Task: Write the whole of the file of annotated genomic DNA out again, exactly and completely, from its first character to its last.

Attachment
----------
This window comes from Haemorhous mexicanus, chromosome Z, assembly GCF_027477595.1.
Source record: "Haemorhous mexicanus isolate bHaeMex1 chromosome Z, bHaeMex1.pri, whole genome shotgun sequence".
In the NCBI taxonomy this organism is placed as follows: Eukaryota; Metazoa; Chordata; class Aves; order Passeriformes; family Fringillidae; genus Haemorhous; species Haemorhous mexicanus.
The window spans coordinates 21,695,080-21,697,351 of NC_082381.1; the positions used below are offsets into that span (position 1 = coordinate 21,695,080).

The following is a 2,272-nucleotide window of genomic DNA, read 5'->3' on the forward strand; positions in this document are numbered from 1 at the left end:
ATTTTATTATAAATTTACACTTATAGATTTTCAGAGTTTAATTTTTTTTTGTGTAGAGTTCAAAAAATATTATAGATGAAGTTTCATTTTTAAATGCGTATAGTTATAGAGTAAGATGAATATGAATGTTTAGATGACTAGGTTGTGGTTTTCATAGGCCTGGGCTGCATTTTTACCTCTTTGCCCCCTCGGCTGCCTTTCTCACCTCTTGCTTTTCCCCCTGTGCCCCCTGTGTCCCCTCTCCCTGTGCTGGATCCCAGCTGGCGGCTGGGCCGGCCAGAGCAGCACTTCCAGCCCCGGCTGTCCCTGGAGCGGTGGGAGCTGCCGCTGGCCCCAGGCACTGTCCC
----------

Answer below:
This window comes from Haemorhous mexicanus, chromosome Z, assembly GCF_027477595.1.
Source record: "Haemorhous mexicanus isolate bHaeMex1 chromosome Z, bHaeMex1.pri, whole genome shotgun sequence".
In the NCBI taxonomy this organism is placed as follows: Eukaryota; Metazoa; Chordata; class Aves; order Passeriformes; family Fringillidae; genus Haemorhous; species Haemorhous mexicanus.
The window spans coordinates 21,695,080-21,697,351 of NC_082381.1; the positions used below are offsets into that span (position 1 = coordinate 21,695,080).

The following is a 2,272-nucleotide window of genomic DNA, read 5'->3' on the forward strand; positions in this document are numbered from 1 at the left end:
ATTTTATTATAAATTTACACTTATAGATTTTCAGAGTTTAATTTTTTTTTGTGTAGAGTTCAAAAAATATTATAGATGAAGTTTCATTTTTAAATGCGTATAGTTATAGAGTAAGATGAATATGAATGTTTAGATGACTAGGTTGTGGTTTTCATAGGCCTGGGCTGCATTTTTACCTCTTTGCCCCCTCGGCTGCCTTTCTCACCTCTTGCTTTTCCCCCTGTGCCCCCTGTGTCCCCTCTCCCTGTGCTGGATCCCAGCTGGCGGCTGGGCCGGCCAGAGCAGCACTTCCAGCCCCGGCTGTCCCTGGAGCGGTGGGAGCTGCCGCTGGCCCCAGGCACTGTCCC